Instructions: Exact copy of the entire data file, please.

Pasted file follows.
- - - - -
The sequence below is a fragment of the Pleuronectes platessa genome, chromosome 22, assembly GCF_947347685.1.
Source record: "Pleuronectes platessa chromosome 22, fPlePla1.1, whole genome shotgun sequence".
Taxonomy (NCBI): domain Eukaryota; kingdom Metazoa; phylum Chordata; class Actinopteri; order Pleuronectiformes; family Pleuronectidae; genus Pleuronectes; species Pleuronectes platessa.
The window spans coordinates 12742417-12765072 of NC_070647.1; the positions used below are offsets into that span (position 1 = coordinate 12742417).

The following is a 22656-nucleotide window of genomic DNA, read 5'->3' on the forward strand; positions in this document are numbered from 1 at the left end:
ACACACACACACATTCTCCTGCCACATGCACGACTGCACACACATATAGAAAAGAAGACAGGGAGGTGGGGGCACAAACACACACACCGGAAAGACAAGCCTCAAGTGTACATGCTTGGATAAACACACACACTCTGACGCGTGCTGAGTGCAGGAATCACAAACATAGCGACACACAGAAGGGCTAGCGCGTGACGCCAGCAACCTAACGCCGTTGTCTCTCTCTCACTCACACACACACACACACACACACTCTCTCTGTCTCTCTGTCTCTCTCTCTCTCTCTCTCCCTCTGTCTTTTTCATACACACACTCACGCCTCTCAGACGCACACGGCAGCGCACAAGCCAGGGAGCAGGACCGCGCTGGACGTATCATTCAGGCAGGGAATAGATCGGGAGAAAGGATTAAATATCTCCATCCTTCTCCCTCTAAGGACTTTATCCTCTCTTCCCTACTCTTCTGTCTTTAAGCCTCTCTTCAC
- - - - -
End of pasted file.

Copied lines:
The sequence below is a fragment of the Pleuronectes platessa genome, chromosome 22, assembly GCF_947347685.1.
Source record: "Pleuronectes platessa chromosome 22, fPlePla1.1, whole genome shotgun sequence".
Taxonomy (NCBI): domain Eukaryota; kingdom Metazoa; phylum Chordata; class Actinopteri; order Pleuronectiformes; family Pleuronectidae; genus Pleuronectes; species Pleuronectes platessa.
The window spans coordinates 12742417-12765072 of NC_070647.1; the positions used below are offsets into that span (position 1 = coordinate 12742417).

The following is a 22656-nucleotide window of genomic DNA, read 5'->3' on the forward strand; positions in this document are numbered from 1 at the left end:
ACACACACACACATTCTCCTGCCACATGCACGACTGCACACACATATAGAAAAGAAGACAGGGAGGTGGGGGCACAAACACACACACCGGAAAGACAAGCCTCAAGTGTACATGCTTGGATAAACACACACACTCTGACGCGTGCTGAGTGCAGGAATCACAAACATAGCGACACACAGAAGGGCTAGCGCGTGACGCCAGCAACCTAACGCCGTTGTCTCTCTCTCACTCACACACACACACACACACACACTCTCTCTGTCTCTCTGTCTCTCTCTCTCTCTCTCTCCCTCTGTCTTTTTCATACACACACTCACGCCTCTCAGACGCACACGGCAGCGCACAAGCCAGGGAGCAGGACCGCGCTGGACGTATCATTCAGGCAGGGAATAGATCGGGAGAAAGGATTAAATATCTCCATCCTTCTCCCTCTAAGGACTTTATCCTCTCTTCCCTACTCTTCTGTCTTTAAGCCTCTCTTCAC